Keep in mind, you have arrived prepared to discuss your points and substantiate your position. If you allow another party to dictate your negotiating posture, you’ve in essence relinquished control of your position and allowed the other party’s tactics to control the outcome. It’s fine to be flexible, and to a certain extent you should expect to be, but you need to do this without compromising your position and losing sight of what you envision to be an equitable outcome. Balanced negotiations set the stage for a win-win outcome and open the door to compromise and communication without anyone being affronted in, both, the short and long-term.

Negotiating Up

There will always be instances when negotiations are not conducted on a level playing field. We have all been in discussions with someone whose position, power or financial resources intimated or out-classed us. This is going to happen and sometimes our first experience at negotiating up begins at an early age (i.e., children negotiating for a higher allowance.) In a business situation, this doesn’t mean you should expect a negative outcome, but it does mean, you need to be better prepared and remain confident in your strategy. Research and preparation are two critical keys when presenting a solid case, but not just when negotiating up; these two practices should be present in all negotiations.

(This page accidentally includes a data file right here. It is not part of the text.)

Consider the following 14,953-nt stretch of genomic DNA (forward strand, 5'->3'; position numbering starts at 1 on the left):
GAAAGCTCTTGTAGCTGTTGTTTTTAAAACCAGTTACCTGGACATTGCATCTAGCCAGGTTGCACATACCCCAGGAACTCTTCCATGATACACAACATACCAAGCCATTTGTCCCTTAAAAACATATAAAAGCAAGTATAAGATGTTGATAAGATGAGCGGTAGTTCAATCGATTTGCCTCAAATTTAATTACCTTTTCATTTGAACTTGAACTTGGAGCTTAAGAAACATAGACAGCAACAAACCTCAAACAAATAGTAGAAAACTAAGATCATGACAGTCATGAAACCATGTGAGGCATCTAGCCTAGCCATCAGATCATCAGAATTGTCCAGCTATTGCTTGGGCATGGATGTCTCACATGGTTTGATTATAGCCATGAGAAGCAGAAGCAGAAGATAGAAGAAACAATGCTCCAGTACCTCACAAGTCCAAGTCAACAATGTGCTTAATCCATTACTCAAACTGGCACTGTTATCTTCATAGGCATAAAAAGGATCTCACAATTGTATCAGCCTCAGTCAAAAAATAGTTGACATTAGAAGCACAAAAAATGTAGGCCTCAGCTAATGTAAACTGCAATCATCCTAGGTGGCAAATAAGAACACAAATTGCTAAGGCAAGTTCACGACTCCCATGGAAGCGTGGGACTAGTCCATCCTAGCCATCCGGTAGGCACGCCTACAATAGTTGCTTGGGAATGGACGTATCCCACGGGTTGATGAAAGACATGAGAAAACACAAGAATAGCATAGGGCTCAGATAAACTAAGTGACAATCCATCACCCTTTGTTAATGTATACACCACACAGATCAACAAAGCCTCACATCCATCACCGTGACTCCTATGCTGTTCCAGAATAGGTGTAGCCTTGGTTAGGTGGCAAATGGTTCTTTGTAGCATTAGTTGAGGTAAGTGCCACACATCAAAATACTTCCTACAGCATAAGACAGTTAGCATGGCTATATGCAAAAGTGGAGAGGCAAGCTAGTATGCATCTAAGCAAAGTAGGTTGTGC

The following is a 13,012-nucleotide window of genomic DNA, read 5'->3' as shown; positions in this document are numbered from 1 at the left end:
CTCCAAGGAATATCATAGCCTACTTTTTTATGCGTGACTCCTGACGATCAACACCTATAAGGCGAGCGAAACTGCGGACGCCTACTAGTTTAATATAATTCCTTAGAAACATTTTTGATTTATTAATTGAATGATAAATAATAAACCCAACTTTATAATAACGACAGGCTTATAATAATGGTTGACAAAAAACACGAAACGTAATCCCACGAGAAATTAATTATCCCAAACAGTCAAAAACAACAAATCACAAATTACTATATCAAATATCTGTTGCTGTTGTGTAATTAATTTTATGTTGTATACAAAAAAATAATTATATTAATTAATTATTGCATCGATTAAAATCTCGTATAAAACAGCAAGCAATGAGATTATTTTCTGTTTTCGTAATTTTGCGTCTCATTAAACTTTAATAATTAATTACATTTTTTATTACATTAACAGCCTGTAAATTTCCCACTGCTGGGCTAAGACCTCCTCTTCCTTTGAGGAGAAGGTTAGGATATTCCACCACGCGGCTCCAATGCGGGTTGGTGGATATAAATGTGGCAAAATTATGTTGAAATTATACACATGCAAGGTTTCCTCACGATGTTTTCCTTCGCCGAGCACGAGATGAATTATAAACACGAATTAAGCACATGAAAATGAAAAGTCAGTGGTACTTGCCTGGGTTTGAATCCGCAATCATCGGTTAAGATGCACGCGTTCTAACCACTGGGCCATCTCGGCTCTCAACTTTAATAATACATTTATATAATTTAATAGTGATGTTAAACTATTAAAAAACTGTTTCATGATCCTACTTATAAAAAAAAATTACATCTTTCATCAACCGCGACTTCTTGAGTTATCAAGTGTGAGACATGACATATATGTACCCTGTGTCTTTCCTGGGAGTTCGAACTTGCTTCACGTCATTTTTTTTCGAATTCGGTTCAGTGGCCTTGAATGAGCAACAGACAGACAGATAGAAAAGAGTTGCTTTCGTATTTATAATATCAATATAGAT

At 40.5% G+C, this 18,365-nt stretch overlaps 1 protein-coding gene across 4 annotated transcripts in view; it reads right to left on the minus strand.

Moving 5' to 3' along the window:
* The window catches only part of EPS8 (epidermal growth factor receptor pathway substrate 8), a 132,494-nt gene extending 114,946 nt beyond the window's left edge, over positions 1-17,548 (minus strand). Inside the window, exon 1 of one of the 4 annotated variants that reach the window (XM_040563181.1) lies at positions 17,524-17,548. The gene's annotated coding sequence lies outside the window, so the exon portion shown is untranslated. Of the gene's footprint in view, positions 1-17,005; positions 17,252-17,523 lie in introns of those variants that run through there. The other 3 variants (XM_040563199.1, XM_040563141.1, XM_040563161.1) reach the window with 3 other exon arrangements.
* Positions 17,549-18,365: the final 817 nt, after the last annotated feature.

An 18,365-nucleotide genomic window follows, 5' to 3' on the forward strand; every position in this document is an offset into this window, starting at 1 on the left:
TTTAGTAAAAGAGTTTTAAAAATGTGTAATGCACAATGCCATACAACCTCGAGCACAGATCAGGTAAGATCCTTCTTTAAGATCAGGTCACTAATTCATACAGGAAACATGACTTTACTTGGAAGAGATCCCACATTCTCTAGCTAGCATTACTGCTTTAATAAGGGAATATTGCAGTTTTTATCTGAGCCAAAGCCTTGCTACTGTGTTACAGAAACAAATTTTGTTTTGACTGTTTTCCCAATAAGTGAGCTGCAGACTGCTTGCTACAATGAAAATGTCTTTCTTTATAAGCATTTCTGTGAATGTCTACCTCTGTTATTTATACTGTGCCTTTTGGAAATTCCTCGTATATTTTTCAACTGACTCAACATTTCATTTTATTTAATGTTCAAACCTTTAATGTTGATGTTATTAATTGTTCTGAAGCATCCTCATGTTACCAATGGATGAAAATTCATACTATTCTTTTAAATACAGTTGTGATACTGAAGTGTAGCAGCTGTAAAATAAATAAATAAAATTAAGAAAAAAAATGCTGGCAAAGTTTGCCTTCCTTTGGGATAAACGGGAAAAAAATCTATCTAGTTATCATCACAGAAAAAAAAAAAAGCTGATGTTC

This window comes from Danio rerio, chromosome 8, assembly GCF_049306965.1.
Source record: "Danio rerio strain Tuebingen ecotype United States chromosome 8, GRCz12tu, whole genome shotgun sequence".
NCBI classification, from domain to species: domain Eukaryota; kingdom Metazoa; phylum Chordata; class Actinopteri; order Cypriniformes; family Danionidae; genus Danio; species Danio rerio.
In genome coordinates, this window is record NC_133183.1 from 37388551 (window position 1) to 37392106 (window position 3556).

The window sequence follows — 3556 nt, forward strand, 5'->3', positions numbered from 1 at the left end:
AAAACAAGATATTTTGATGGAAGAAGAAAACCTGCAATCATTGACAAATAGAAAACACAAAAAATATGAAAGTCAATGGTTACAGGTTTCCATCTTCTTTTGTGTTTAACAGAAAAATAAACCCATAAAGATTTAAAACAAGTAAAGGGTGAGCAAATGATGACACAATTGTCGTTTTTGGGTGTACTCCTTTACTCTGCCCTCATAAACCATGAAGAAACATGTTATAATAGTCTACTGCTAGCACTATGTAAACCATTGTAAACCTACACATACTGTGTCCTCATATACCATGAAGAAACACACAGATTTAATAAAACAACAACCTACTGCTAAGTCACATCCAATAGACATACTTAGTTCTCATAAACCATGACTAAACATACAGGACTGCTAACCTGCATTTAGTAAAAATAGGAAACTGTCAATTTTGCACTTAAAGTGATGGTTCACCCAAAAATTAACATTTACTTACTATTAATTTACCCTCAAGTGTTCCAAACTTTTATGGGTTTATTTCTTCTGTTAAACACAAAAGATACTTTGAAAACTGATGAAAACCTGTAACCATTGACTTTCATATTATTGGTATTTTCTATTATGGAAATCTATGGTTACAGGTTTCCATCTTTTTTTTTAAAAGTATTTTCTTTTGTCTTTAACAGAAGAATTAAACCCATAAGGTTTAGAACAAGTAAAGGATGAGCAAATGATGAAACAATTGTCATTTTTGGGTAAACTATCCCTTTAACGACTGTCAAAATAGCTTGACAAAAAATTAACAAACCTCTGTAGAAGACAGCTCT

And always keep in mind, you are in the midst of a negotiation because you belong there. The value of your contributions has been recognized and you’ve been given the opportunity to put your complement of listening and speaking skills to use.

Can You Hear Me Now

The communications do not need to be hostile, but obviously opinions will differ or be contradictory in nature during conversations about how everyone can come out a winner. In large respect, this is a form of negotiation and negotiating with skill is not a science, but an art.